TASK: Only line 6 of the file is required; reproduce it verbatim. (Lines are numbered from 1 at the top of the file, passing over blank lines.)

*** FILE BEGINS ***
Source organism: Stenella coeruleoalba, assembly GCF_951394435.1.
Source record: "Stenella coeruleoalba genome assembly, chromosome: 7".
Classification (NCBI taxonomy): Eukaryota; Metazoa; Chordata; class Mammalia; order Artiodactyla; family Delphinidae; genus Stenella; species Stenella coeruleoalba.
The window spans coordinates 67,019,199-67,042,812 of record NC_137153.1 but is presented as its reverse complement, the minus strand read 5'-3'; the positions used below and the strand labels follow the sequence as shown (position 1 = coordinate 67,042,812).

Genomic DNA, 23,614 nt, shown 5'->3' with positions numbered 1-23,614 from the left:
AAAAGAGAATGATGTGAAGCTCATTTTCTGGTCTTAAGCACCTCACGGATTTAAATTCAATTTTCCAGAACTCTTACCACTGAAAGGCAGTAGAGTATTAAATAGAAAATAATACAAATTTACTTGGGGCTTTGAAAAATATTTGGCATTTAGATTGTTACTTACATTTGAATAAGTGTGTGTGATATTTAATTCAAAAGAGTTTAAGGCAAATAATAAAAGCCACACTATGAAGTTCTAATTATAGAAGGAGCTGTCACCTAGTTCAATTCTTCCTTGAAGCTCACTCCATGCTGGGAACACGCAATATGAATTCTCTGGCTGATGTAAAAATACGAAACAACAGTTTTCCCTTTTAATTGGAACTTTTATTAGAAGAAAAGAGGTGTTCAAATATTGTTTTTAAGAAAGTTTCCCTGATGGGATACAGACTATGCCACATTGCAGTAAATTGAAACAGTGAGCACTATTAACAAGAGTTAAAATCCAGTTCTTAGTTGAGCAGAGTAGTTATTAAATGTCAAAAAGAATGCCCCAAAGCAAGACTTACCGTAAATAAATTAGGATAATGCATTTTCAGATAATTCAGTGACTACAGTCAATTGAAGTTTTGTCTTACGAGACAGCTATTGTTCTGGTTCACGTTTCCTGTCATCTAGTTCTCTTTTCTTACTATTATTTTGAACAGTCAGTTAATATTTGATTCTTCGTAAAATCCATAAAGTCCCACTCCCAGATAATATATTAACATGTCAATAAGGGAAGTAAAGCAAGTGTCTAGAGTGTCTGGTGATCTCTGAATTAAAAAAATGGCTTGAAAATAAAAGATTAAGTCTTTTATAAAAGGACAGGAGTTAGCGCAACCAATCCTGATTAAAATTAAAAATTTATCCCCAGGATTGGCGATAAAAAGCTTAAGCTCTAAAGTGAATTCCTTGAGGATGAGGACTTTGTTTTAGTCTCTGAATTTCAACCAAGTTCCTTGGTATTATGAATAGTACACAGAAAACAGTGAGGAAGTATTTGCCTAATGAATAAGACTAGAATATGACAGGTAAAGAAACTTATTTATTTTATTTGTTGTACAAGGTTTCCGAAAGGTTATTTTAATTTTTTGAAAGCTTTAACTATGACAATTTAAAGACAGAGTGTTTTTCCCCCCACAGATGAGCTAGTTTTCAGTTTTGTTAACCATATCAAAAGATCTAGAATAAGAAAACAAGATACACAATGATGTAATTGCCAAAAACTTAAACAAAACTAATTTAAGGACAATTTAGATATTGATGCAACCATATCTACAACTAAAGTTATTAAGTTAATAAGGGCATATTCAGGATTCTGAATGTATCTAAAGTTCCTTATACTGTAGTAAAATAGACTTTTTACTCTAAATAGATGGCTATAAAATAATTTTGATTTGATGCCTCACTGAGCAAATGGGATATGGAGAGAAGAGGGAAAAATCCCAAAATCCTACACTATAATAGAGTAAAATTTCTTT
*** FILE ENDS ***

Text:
AAAAGAGAATGATGTGAAGCTCATTTTCTGGTCTTAAGCACCTCACGGATTTAAATTCAATTTTCCAGAACTCTTACCACTGAAAGGCAGTAGAGTATTAAATAGAAAATAATACAAATTTACTTGGGGCTTTGAAAAATATTTGGCATTTAGATTGTTACTTACATTTGAATAAGTGTGTGTGATATTTAATTCAAAAGAGTTTAAGGCAAATAATAAAAGCCACACTATGAAGTTCTAATTATAGAAGGAGCTGTCACCTAGTTCAATTCTTCCTTGAAGCTCACTCCATGCTGGGAACACGCAATATGAATTCTCTGGCTGATGTAAAAATACGAAACAACAGTTTTCCCTTTTAATTGGAACTTTTATTAGAAGAAAAGAGGTGTTCAAATATTGTTTTTAAGAAAGTTTCCCTGATGGGATACAGACTATGCCACATTGCAGTAAATTGAAACAGTGAGCACTATTAACAAGAGTTAAAATCCAGTTCTTAGTTGAGCAGAGTAGTTATTAAATGTCAAAAAGAATGCCCCAAAGCAAGACTTACCGTAAATAAATTAGGATAATGCATTTTCAGATAATTCAGTGACTACAGTCAATTGAAGTTTTGTCTTACGAGACAGCTATTGTTCTGGTTCACGTTTCCTGTCATCTAGTTCTCTTTTCTTACTATTATTTTGAACAGTCAGTTAATATTTGATTCTTCGTAAAATCCATAAAGTCCCACTCCCAGATAATATATTAACATGTCAATAAGGGAAGTAAAGCAAGTGTCTAGAGTGTCTGGTGATCTCTGAATTAAAAAAATGGCTTGAAAATAAAAGATTAAGTCTTTTATAAAAGGACAGGAGTTAGCGCAACCAATCCTGATTAAAATTAAAAATTTATCCCCAGGATTGGCGATAAAAAGCTTAAGCTCTAAAGTGAATTCCTTGAGGATGAGGACTTTGTTTTAGTCTCTGAATTTCAACCAAGTTCCTTGGTATTATGAATAGTACACAGAAAACAGTGAGGAAGTATTTGCCTAATGAATAAGACTAGAATATGACAGGTAAAGAAACTTATTTATTTTATTTGTTGTACAAGGTTTCCGAAAGGTTATTTTAATTTTTTGAAAGCTTTAACTATGACAATTTAAAGACAGAGTGTTTTTCCCCCCACAGATGAGCTAGTTTTCAGTTTTGTTAACCATATCAAAAGATCTAGAATAAGAAAACAAGATACACAATGATGTAATTGCCAAAAACTTAAACAAAACTAATTTAAGGACAATTTAGATATTGATGCAACCATATCTACAACTAAAGTTATTAAGTTAATAAGGGCATATTCAGGATTCTGAATGTATCTAAAGTTCCTTATACTGTAGTAAAATAGACTTTTTACTCTAAATAGATGGCTATAAAATAATTTTGATTTGATGCCTCACTGAGCAAATGGGATATGGAGAGAAGAGGGAAAAATCCCAAAATCCTACACTATAATAGAGTAAAATTTCTTT